Alexa von Tobel walked out of a blizzard and into her Greenwich Village office space on Feb. 8, brewed a cup of tea, and recited a list of her appearances in 2013. There was the design conference panel in Munich, a speech to the William Morris Endeavor staff in California, a Today show spot in New York—each time, she spoke on the topic of personal finance. In the past eight days, Von Tobel says, she’s been to four cities, and after the weekend she’s due to guest-teach a class at the University of Maryland. “That’s sort of a normal week in my life, just to give you a sense,” she says, bobbing the tea bag.
Von Tobel, 29, is the founder and chief executive officer of LearnVest, a four-year-old startup that in September became a registered investment adviser with the Securities and Exchange Commission—the latest personal finance site to go beyond offering simple budgeting tools to advising clients directly on what to do with their money. Services such as Mint.com have become popular with features that track users’ purchases and spit out pie charts on retirement progress. LearnVest offers the same features, but now clients who pay a setup fee (as much as $399) and then $19 a month can call or e-mail the staff of certified financial planners for personalized guidance. The advisers don’t recommend specific stocks or mutual funds, but they will work with customers to tailor their strategies on portfolio balancing, retirement, estate planning, and other topics. The company, which declines to say how many paid customers it has, says the site has a total user base of a few hundred thousand. Advisers earn a flat salary, with bonuses tied to customer satisfaction.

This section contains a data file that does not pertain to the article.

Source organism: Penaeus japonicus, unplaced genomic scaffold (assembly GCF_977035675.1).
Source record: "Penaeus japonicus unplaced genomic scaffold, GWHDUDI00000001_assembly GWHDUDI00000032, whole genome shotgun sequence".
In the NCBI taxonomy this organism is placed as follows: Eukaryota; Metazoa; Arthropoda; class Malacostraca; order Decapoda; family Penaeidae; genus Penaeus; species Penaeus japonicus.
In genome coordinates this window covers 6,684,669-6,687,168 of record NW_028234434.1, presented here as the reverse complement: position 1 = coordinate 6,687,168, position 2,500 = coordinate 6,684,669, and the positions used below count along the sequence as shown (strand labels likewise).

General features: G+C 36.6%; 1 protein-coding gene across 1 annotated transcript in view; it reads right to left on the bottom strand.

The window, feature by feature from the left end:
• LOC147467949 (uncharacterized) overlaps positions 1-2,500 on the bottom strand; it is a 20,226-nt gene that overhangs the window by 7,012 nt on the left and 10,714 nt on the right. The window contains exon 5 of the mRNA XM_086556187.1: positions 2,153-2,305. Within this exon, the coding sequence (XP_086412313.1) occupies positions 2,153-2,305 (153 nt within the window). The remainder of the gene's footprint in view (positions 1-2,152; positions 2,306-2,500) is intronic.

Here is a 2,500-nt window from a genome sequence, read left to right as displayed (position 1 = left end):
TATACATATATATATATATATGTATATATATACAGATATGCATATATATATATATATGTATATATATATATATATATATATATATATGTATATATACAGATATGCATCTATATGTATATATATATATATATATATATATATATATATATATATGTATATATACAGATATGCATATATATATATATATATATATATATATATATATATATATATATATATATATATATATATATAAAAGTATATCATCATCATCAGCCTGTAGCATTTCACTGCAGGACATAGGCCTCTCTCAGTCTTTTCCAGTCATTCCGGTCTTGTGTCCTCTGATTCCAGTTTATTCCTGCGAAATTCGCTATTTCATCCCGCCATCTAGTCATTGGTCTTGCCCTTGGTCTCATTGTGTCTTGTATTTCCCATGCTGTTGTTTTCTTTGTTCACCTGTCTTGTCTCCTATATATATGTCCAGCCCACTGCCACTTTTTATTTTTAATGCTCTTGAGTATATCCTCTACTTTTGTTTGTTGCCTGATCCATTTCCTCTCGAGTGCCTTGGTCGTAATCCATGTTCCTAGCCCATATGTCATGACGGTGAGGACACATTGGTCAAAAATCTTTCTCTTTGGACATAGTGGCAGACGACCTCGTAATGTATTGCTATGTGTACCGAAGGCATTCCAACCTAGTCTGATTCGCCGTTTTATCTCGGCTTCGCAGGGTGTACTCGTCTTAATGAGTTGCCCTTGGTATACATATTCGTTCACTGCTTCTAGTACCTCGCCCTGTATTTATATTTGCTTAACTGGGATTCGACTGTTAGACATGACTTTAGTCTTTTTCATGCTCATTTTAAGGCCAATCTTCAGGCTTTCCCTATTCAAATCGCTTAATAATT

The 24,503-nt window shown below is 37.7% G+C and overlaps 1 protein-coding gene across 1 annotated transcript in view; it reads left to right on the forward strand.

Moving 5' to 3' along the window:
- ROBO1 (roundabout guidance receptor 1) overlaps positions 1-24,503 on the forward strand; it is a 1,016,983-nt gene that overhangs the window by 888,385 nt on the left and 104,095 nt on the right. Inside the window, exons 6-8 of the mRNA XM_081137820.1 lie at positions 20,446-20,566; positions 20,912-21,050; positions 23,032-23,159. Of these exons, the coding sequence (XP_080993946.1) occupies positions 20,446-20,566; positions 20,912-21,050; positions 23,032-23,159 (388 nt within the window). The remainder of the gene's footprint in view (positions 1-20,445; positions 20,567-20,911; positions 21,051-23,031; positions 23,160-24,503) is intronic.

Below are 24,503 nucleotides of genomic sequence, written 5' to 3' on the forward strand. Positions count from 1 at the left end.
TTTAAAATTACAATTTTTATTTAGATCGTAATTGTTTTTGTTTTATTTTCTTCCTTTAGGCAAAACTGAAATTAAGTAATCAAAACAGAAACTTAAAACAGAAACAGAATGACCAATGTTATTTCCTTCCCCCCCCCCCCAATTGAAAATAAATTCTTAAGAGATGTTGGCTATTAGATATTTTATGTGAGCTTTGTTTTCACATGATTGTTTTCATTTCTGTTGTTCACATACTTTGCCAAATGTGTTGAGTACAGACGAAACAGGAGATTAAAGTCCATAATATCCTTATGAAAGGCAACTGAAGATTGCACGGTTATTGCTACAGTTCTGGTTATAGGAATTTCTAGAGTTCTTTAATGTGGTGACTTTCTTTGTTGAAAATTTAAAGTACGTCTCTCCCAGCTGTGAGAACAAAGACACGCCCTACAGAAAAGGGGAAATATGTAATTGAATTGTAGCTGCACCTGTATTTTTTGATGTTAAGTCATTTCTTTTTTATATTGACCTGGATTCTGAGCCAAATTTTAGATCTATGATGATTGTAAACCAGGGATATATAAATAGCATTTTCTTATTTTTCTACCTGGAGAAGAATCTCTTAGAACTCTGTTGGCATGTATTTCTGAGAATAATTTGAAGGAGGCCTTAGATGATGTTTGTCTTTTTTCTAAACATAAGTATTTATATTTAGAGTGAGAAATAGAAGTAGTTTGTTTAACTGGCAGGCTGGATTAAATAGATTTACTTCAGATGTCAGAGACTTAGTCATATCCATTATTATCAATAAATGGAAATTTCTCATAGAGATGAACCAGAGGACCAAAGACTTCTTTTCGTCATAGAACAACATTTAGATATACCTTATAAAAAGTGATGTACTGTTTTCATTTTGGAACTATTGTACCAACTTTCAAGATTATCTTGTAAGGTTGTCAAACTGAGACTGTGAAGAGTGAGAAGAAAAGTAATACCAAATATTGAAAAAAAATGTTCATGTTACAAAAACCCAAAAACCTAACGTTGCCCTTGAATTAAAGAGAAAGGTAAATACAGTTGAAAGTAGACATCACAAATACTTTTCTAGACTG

At the same time that banks are rediscovering wealth management for millionaire clients as a lucrative, low-risk business, a handful of startups are attempting to broaden the category to include the not-quite-so-rich, with assets in the six figures or less. Von Tobel’s firm faces some formidable competition, including Personal Capital, the brainchild of former PayPal (EBAY) and Intuit (INTU) CEO Bill Harris, and NestWise, backed by LPL Financial (LPLA), an organization of some 13,000 financial advisers managing $373 billion in assets.
In the crowded personal finance category, LearnVest initially drew attention thanks to Von Tobel’s shrewd decision to focus on women. It helped distinguish the site, attracted investors, and made Von Tobel into a rising media star as an expert on women, budgets, and the psychology of spending and saving. As a result, sometimes it’s difficult to tell which is the more successful product, LearnVest or Von Tobel herself.
A former trader at Morgan Stanley (MS), Von Tobel quit Harvard Business School to start LearnVest in 2008. Despite the recession, she lined up seed funding from three high-ranking Goldman Sachs Group (GS) veterans who had formed Circle Financial Group, an organization of women investors. One of the founders, Ann Kaplan, had led a Goldman Sachs group that concentrated on women clients; she’s now LearnVest’s chairman. Subsequent funding came in two rounds from Accel Partners, for a total of slightly less than $25 million.
Along the way, Von Tobel has appeared on a torrent of TV shows and magazine lists—Inc.’s “30 Under 30: America’s Coolest Young Entrepreneurs,” Vanity Fair’s “Next Establishment” index, Marie Claire’s “18 Women Changing the World.” Random House will publish her first book, a guide to getting one’s financial house in order, later this year, and a monthly money column begins in the next issue of Cosmopolitan. She met Cosmo Editor in Chief Joanna Coles at an event at Ruth’s Chris Steak House (RUTH) in New York, answering audience questions about the psychology of spending. “At the end of it, there was a line down the stairs of the restaurant,” Coles says. “When you talk to her, it’s a bit like talking to a Roman candle, just fully on fire, and all sorts of interesting colors are coming out of her.”